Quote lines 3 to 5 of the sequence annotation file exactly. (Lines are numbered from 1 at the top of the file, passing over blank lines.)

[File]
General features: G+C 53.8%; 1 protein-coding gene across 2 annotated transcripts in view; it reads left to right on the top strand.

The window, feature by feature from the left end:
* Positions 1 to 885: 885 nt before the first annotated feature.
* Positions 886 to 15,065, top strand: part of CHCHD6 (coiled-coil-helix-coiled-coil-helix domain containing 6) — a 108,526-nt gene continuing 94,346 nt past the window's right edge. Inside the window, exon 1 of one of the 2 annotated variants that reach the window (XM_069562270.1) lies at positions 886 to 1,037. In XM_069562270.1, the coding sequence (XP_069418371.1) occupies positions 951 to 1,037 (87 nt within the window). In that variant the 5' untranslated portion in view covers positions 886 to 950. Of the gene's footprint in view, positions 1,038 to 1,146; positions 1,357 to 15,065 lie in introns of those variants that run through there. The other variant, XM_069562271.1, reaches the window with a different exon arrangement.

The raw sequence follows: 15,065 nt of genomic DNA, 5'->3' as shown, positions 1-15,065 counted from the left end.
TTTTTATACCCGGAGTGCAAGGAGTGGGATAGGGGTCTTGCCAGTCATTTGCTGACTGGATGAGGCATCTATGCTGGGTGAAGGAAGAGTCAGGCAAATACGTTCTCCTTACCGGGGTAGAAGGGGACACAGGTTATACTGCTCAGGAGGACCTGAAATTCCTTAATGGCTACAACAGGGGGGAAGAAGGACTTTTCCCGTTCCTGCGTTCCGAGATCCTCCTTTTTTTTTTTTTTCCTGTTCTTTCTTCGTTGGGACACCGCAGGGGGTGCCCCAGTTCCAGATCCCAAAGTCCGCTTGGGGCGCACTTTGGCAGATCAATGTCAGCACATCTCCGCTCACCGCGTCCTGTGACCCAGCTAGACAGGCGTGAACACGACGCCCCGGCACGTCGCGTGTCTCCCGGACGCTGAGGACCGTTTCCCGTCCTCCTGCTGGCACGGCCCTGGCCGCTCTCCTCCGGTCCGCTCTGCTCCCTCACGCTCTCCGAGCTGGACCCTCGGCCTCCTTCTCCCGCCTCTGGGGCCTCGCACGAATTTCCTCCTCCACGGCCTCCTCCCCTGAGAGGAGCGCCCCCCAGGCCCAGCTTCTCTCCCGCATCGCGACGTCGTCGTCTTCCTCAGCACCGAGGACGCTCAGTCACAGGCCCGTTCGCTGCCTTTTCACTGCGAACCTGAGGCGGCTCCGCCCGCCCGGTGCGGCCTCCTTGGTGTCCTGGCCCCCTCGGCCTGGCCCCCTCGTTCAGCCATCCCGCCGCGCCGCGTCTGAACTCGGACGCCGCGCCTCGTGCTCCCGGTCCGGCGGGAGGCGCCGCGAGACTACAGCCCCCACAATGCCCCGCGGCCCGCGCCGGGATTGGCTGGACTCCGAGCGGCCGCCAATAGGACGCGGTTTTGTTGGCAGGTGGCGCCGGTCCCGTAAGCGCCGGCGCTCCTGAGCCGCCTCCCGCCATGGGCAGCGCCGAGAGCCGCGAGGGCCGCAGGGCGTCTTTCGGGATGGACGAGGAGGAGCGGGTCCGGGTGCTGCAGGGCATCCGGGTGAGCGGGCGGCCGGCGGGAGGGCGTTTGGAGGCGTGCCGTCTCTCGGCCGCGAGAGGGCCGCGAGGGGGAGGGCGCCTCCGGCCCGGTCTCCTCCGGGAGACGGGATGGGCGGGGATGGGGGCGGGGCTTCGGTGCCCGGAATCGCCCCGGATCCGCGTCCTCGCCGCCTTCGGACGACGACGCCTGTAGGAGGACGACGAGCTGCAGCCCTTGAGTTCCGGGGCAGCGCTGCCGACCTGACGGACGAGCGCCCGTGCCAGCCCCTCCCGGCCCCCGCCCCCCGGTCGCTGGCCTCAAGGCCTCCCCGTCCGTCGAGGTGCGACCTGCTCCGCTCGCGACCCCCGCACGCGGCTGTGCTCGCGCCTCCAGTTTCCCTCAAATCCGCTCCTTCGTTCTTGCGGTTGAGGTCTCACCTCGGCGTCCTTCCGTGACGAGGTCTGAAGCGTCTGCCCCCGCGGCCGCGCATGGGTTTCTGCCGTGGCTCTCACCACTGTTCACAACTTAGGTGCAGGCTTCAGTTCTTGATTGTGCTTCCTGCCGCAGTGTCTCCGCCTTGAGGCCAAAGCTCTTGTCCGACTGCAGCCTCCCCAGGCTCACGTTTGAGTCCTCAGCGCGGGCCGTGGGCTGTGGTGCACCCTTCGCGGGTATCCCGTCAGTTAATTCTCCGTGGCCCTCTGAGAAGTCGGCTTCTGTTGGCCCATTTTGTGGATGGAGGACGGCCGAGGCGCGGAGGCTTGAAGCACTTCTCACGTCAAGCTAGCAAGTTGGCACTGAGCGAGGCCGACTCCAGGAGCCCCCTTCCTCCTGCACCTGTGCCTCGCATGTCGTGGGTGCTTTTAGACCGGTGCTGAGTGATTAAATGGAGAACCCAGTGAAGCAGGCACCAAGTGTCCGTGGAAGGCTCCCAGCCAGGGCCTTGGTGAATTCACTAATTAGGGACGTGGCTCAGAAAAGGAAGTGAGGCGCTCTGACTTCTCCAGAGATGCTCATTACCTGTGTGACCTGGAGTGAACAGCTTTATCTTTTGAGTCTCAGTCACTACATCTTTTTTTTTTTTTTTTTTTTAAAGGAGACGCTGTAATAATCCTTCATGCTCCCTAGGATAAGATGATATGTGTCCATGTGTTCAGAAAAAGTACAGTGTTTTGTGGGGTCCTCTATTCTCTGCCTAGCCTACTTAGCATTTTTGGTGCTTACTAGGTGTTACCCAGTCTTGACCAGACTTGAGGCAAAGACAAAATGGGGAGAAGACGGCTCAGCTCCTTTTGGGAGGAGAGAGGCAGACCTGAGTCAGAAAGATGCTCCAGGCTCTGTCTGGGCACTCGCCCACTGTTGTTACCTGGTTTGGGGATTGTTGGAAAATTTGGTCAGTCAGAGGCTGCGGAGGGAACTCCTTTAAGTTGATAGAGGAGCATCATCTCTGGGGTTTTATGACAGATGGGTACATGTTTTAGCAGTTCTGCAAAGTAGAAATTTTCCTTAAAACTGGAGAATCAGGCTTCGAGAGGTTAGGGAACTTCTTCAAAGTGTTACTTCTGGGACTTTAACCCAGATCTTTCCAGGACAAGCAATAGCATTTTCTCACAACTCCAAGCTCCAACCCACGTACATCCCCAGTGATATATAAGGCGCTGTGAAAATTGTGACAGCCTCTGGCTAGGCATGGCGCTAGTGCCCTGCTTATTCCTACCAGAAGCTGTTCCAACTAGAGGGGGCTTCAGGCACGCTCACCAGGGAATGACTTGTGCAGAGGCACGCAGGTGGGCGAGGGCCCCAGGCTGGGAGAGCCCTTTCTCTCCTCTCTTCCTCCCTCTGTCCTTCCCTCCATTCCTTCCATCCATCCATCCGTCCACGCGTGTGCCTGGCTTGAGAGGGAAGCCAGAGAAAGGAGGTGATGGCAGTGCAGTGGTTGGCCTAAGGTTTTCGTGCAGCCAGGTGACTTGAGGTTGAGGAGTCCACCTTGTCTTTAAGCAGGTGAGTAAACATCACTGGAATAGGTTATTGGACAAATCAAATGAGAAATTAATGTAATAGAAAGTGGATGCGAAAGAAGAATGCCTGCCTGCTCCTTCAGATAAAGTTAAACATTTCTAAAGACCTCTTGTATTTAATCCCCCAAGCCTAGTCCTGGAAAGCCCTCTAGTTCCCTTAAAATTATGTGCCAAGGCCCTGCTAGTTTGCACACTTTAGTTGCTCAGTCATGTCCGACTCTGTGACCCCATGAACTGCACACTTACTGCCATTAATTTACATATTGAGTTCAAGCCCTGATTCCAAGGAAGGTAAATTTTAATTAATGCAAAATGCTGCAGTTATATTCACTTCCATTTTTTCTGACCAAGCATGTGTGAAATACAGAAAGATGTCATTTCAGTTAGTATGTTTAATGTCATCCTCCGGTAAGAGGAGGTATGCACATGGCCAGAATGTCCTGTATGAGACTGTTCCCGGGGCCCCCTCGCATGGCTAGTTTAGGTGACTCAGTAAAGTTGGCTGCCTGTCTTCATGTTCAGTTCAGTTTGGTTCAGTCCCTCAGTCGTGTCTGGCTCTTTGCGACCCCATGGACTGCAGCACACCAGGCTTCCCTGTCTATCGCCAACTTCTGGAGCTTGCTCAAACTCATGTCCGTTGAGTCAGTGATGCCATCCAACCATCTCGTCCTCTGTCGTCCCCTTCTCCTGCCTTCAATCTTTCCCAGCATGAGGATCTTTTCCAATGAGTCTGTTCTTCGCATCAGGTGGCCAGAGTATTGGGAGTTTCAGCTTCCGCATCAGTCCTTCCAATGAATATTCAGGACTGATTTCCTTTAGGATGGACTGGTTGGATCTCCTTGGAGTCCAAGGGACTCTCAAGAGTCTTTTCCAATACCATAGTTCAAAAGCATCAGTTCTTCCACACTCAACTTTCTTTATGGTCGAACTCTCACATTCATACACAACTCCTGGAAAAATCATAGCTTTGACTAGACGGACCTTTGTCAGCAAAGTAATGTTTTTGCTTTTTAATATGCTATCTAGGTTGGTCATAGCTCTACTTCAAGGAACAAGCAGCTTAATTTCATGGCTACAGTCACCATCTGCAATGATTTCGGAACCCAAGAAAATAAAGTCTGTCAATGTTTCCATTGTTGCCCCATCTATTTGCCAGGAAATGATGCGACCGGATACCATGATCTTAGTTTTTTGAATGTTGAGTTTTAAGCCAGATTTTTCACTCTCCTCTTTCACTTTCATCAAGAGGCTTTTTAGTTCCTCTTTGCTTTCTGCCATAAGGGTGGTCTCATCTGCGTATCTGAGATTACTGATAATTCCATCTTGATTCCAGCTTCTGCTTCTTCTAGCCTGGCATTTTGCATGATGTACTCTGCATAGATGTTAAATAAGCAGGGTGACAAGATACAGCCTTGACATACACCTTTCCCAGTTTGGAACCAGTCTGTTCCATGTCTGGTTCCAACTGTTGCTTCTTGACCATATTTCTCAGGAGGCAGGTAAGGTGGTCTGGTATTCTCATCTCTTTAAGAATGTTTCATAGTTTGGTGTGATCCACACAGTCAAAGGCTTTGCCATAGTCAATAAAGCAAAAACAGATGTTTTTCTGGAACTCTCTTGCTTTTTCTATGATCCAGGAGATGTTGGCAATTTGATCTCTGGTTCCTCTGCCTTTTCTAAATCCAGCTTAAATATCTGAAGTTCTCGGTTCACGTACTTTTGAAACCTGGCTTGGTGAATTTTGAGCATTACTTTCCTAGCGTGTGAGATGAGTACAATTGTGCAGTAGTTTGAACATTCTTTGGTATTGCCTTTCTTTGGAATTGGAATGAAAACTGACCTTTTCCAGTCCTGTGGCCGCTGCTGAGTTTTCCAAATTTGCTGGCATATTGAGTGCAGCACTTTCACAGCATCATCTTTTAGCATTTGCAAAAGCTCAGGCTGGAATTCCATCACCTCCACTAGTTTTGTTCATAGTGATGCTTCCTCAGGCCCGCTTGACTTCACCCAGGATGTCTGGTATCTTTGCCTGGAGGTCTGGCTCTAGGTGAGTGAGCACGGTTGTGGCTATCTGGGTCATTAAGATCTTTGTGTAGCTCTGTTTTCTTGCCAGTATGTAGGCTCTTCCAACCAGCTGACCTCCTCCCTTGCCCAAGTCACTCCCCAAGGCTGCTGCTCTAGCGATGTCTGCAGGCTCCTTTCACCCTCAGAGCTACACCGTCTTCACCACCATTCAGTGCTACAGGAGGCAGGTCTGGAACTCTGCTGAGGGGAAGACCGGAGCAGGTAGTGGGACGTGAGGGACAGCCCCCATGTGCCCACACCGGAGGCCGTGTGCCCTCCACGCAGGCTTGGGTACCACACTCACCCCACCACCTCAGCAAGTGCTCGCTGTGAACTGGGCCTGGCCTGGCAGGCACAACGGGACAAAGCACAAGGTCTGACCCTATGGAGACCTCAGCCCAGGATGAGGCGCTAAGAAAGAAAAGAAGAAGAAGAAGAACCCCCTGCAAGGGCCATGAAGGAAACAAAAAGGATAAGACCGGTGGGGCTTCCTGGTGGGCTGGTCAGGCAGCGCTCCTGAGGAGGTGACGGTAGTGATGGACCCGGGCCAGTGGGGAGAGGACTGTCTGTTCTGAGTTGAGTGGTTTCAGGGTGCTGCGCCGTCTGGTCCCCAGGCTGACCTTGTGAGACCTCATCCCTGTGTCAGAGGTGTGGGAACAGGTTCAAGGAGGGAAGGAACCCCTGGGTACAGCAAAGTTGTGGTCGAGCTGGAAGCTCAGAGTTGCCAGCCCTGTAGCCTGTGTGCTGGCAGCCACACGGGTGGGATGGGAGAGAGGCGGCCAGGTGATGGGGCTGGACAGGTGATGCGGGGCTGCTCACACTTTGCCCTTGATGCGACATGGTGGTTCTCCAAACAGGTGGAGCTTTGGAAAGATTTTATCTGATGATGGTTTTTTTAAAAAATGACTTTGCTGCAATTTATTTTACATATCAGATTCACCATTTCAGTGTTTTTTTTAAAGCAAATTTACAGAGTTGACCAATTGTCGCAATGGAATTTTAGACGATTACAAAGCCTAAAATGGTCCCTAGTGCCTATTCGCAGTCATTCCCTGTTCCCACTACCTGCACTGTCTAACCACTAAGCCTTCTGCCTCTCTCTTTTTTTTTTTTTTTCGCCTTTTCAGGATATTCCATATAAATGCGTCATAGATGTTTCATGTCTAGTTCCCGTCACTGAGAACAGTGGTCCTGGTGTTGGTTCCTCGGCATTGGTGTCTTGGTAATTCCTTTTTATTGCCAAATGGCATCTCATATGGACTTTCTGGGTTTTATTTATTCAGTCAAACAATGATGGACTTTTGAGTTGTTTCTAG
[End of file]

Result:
* Positions 1 to 885: 885 nt before the first annotated feature.
* Positions 886 to 15,065, top strand: part of CHCHD6 (coiled-coil-helix-coiled-coil-helix domain containing 6) — a 108,526-nt gene continuing 94,346 nt past the window's right edge. Inside the window, exon 1 of one of the 2 annotated variants that reach the window (XM_069562270.1) lies at positions 886 to 1,037. In XM_069562270.1, the coding sequence (XP_069418371.1) occupies positions 951 to 1,037 (87 nt within the window). In that variant the 5' untranslated portion in view covers positions 886 to 950. Of the gene's footprint in view, positions 1,038 to 1,146; positions 1,357 to 15,065 lie in introns of those variants that run through there. The other variant, XM_069562271.1, reaches the window with a different exon arrangement.

The raw sequence follows: 15,065 nt of genomic DNA, 5'->3' as shown, positions 1-15,065 counted from the left end.